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Bereft Bennetts Field Businesses Battle Broadband Bosses

Wednesday 26 August 2015, 16:14
By John Smith

The meeting brokered by WincantonChamber, between Bennetts Field business reps and broadband rollout admins

On the back of growing frustrations over the lack of adequate broadband on Bennett’s Field Industrial Estate, and the discovery that it was being omitted from the current upgrade programme, Wincanton Chamber brokered a face to face meeting with Paul Coles, BT Southwest Partnership Director, and Matthew Ballard of Somerset County Council (representing Connecting Devon and Somerset), to see if an acceptable solution could be agreed.

There was good representation from the Bennett’s Field Businesses, and local Councillors, eager to support the Bennett’s Field business community. Unfortunately, despite ongoing pressure from Wincanton Chamber, backed by Town and District Councils, and David Warburton MP, Connecting Devon and Somerset confirmed that the Bennett’s Field cabinet won’t be upgraded in this phase of the programme. It’s possible that the upgrade may be part of phase two, but details including time-frame have yet to be finalised. However, there were some positives to be taken from the meeting.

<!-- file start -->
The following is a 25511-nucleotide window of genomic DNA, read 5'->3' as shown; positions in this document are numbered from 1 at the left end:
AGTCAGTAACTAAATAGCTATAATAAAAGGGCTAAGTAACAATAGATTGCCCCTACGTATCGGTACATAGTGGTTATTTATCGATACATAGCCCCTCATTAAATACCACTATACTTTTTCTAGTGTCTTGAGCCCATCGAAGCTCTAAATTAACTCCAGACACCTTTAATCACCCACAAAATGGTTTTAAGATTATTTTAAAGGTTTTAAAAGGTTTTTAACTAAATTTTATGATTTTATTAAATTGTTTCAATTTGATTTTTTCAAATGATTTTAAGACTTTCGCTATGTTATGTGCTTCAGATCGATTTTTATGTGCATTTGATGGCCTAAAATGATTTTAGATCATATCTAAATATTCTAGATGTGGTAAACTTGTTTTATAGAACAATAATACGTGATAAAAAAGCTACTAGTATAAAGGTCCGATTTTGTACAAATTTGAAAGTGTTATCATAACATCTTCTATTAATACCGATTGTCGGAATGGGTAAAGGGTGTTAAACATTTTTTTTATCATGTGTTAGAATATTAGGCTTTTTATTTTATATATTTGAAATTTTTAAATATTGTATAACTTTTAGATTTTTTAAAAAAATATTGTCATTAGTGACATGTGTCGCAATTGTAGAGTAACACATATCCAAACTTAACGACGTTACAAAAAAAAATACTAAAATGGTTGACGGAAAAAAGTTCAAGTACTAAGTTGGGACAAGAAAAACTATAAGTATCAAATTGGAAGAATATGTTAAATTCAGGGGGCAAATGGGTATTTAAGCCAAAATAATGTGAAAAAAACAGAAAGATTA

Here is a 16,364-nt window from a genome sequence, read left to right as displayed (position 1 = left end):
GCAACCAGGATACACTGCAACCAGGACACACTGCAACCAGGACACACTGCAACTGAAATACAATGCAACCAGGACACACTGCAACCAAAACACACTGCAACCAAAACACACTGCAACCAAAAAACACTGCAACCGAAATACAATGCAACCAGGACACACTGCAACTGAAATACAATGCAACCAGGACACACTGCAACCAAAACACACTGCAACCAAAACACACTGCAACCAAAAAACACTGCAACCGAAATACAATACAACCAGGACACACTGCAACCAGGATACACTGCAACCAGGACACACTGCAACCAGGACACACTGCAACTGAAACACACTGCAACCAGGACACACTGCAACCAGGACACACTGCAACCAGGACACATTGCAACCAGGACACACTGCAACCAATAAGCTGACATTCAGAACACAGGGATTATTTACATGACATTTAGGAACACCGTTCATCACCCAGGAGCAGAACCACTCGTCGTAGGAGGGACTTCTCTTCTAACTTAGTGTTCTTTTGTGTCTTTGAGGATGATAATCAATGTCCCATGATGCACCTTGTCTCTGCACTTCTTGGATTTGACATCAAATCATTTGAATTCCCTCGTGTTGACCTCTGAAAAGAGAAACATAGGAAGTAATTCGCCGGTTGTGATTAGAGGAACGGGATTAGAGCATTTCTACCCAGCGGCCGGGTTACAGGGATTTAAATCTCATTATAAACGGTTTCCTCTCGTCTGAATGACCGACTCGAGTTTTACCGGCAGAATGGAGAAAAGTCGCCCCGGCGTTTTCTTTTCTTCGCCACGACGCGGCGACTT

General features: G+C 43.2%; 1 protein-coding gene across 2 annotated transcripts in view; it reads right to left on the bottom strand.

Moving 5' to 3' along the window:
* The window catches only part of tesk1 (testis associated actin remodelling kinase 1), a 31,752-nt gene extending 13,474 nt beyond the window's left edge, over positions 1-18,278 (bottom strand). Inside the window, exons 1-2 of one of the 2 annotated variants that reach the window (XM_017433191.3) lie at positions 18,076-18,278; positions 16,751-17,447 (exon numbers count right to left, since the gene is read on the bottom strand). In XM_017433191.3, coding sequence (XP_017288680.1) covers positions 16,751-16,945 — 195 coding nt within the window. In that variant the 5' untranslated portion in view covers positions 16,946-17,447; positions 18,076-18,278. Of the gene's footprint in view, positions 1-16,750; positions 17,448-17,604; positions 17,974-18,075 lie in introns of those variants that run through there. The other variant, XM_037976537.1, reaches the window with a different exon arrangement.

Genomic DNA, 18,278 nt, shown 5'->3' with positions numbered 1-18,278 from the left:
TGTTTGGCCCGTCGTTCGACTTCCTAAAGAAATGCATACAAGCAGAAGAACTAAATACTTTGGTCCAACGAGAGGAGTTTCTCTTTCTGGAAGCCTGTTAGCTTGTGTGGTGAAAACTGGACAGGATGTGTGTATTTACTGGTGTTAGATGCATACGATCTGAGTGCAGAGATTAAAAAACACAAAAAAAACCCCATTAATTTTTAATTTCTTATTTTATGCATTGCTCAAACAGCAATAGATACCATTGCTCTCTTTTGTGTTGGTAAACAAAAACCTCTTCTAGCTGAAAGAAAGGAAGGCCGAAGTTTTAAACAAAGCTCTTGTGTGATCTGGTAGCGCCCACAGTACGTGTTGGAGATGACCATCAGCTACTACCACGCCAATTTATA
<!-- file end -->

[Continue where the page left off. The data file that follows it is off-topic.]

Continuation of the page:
Paul Coles stated that because this cabinet has only 37 lines, a much lower density than the others around town, upgrading it is not good value for money in this first phase. However, it is possible for the affected businesses to jointly fund the upgrade, and to that end Paul said that BT would provide a full costing so they can decide if it's worthwhile.

Paul emphasised that even if the Bennett's Field cabinet was upgraded it may not bring sufficient benefit to all the businesses. This fibre upgrade is common to residents and businesses alike, providing them with a significant bandwidth increase when compared to ADSL. But some businesses need to share their connection with many computers, and upload much more data than the average home user, and in those case even the upgrade might not be enough.

Connecting Devon & Somerset fibre rollout map, as of 28th August 2015
The Connecting Devon & Somerset fibre rollout map, as of 28th August 2015 - click for wider view and key

Internet-dependent businesses could consider leased lines which provide a great deal more bandwidth than even fibre. Unfortunately these lines come at a heavy cost, up to several thousands of pounds per year, and so some might still need to consider sharing a line with neighbours. Leased lines also come with the added benefit of an improved service contract. BT's standard service contract for normal lines allows for four days to diagnose a fault and respond to the customer; a tricky fix potentially taking longer. Leased lines have a much higher priority, four hour service.

So the Bennett's Field business community now has to decide which option suites their needs best.